Payroll and Taxes: What Your Business Needs to Know


As a business, it’s vital that you understand how taxes work when it comes to payroll. Your business must pay federal, state, and any local taxes for your area.

While it may seem a bit complicated, we’ll walk you through what you need to know to ensure compliance with tax laws for your company.

Tax Forms

First and foremost, there are various federal forms that your business must file. These include:

  • Your business must have an Employer Identification Number (EIN) so that the government can track your tax payments. You can apply for an EIN here.
  • A W-4 must be filled out by every employee, which provides them the information needed to calculate the amount of federal income tax that should be withheld from each of their paychecks.
  • An I-9 form must also be filled out by every person that your company hires. This form verifies that your employee is eligible to work in the US.
  • The IRS Form 940 is your annual federal unemployment tax return. This helps to pay for the administration of the national unemployment insurance program.
  • The IRS Form 941 is your business’ federal tax return that should be filed quarterly with the IRS.  This form reports employee earnings, employer and employee social security and medicare tax paid, along with employee-paid income taxes. This form is due by 4/30, 7/31, 10/31, and 1/31 each year.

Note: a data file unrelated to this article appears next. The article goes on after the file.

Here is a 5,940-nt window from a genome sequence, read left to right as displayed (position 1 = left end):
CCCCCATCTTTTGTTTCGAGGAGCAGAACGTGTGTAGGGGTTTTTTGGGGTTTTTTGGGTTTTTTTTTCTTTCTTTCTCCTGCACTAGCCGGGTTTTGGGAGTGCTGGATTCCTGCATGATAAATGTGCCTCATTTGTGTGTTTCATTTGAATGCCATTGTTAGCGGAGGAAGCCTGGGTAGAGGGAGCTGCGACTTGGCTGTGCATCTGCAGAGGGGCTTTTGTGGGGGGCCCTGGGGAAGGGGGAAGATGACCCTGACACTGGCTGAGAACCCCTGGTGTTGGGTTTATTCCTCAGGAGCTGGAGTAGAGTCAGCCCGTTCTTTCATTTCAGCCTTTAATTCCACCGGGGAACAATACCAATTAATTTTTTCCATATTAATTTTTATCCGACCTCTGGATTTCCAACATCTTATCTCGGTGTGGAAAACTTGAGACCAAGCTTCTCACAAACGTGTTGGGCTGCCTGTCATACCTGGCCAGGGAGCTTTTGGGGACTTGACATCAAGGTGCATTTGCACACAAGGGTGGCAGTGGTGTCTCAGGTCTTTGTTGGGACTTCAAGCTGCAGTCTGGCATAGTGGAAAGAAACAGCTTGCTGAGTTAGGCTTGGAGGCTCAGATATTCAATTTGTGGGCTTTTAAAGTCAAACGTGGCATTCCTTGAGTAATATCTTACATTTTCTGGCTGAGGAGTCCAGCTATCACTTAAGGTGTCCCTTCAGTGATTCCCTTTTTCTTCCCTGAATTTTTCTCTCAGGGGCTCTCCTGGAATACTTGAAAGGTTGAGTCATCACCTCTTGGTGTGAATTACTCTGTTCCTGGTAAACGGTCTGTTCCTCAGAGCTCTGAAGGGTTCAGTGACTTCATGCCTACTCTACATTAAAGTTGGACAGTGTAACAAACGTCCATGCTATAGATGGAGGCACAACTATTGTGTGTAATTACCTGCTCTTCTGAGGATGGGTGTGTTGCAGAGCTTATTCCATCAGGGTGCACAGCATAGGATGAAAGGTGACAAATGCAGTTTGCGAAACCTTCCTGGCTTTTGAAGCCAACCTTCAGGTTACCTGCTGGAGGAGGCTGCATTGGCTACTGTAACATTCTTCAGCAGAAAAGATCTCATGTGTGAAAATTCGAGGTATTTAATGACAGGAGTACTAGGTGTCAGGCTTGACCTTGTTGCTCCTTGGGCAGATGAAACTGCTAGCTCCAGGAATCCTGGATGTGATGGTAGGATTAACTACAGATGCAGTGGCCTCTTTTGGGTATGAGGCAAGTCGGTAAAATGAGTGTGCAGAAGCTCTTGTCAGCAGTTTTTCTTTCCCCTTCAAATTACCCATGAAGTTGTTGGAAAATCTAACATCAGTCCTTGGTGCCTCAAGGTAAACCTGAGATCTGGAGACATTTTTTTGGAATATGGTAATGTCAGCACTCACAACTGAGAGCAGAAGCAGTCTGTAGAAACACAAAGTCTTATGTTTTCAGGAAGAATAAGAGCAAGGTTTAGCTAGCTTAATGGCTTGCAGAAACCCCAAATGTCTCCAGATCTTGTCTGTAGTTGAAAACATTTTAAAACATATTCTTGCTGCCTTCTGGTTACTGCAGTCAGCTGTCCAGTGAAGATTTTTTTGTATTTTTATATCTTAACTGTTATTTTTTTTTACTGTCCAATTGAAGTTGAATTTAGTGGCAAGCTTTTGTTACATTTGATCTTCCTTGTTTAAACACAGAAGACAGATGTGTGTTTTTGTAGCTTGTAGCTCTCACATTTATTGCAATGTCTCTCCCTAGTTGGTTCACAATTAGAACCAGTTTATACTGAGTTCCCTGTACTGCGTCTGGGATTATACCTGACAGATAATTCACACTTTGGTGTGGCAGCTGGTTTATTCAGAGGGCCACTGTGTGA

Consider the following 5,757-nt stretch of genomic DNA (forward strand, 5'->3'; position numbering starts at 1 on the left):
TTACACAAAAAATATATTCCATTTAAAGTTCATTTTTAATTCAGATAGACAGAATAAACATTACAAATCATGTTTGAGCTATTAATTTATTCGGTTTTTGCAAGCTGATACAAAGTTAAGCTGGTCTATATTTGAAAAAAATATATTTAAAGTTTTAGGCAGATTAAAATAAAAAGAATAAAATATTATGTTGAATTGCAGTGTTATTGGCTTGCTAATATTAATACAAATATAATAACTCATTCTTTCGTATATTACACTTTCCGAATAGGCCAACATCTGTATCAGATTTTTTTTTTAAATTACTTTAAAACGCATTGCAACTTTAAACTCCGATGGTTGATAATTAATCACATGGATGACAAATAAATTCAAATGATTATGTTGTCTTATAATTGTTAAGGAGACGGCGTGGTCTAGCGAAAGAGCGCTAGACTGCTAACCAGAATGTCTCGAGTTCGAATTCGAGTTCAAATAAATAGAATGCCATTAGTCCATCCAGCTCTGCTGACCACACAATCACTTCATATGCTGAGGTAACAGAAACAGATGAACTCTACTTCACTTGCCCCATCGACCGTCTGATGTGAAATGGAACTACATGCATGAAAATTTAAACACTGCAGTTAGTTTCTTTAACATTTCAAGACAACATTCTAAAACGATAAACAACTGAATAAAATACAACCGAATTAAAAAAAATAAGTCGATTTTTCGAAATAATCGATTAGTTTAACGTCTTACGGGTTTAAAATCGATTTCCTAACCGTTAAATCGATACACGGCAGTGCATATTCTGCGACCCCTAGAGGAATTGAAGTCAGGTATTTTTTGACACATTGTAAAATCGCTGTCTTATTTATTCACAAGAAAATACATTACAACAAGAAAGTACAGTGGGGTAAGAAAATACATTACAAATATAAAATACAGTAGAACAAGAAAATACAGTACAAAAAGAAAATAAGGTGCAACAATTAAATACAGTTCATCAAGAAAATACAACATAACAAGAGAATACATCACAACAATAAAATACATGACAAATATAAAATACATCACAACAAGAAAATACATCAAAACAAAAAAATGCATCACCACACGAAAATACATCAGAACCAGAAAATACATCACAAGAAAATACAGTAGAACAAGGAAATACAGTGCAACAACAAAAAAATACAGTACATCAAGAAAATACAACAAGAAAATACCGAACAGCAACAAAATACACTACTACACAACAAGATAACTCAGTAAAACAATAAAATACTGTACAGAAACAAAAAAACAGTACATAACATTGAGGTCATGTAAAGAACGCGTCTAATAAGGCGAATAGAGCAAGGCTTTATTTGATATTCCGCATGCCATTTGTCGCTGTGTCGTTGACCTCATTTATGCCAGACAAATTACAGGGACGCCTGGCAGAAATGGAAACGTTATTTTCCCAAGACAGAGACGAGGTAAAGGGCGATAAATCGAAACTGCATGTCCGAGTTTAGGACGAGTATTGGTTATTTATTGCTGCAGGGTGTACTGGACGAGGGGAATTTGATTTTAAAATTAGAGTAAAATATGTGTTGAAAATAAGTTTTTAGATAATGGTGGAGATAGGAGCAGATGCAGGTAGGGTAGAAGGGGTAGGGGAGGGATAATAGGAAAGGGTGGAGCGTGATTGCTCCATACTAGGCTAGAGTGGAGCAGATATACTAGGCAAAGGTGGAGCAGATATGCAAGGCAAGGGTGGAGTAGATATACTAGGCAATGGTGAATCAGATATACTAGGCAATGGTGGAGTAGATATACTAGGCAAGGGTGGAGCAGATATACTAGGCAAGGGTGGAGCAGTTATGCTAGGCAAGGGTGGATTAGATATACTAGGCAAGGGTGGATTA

It’s important that you also check with your state and local governments to ensure that you are compliant with the forms you must file with them, as well.

Payroll Taxes

It’s important that you also understand the taxes that are withheld during pay periods for your business. These include:

  • Federal and state income tax based upon the information provided on an employee’s W-4.
  • Social Security and Medicare Tax (FICA) is split between employees and employers. Employees are responsible for paying 6.2% of their gross pay (up to $128,700) to Social Security and 1.45% to Medicare. Employers must match what their employees are paying.

Working with Independent Contractors

It’s important to note that taxes are withheld from actual employees of your business. If your business works with independent contractors, taxes are not withheld from that worker’s wages. Instead, contractors pay their taxes directly to the federal and state governments.

W-9 Form should be filled out by independent contractors when they begin doing work for your business.

1099-MISC should completed at the end of each year for each independent contractor that you work with to show how much you paid them over the course of the year. The contractor then uses that statement to calculate how much in taxes they owe when it comes to tax time.

Some of this may seem confusing, and you might be worried that something might slip through the cracks and put your business at risk for hefty fines. A payroll software might be exactly what your business needs. It allows your HR team peace of mind that your business is staying compliant and proper forms are being filed.

If a payroll software is something that might be of interest to your business, contact one of our payroll experts today for a free quote.

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